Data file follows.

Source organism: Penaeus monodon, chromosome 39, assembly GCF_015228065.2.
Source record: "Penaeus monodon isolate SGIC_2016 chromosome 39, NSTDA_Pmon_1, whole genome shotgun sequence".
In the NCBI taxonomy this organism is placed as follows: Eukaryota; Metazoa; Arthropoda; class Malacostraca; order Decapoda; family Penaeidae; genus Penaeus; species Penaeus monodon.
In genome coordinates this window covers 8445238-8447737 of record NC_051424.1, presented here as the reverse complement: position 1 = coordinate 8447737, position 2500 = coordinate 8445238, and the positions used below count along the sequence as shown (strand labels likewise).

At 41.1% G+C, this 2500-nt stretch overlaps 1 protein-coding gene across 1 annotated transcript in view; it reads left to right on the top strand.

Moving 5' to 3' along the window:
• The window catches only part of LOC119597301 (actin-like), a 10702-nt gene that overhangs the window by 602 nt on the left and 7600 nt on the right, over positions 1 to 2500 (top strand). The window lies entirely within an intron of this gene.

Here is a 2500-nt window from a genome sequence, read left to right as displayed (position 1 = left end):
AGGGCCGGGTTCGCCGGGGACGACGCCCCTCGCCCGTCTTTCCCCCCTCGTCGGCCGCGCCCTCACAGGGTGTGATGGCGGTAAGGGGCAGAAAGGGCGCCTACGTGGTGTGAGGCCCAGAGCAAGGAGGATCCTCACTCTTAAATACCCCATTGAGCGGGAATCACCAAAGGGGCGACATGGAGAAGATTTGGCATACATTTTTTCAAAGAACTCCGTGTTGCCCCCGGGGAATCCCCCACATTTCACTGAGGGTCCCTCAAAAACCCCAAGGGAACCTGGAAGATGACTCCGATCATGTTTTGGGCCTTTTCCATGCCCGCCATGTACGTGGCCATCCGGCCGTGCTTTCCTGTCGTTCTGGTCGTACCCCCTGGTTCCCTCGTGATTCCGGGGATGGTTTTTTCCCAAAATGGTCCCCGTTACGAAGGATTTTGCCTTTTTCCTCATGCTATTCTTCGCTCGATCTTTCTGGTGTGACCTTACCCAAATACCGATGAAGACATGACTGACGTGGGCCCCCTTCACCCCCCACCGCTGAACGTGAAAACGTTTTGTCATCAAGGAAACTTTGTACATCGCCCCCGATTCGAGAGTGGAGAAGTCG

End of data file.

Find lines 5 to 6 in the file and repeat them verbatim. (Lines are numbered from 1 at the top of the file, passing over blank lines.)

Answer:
At 41.1% G+C, this 2500-nt stretch overlaps 1 protein-coding gene across 1 annotated transcript in view; it reads left to right on the top strand.

Moving 5' to 3' along the window: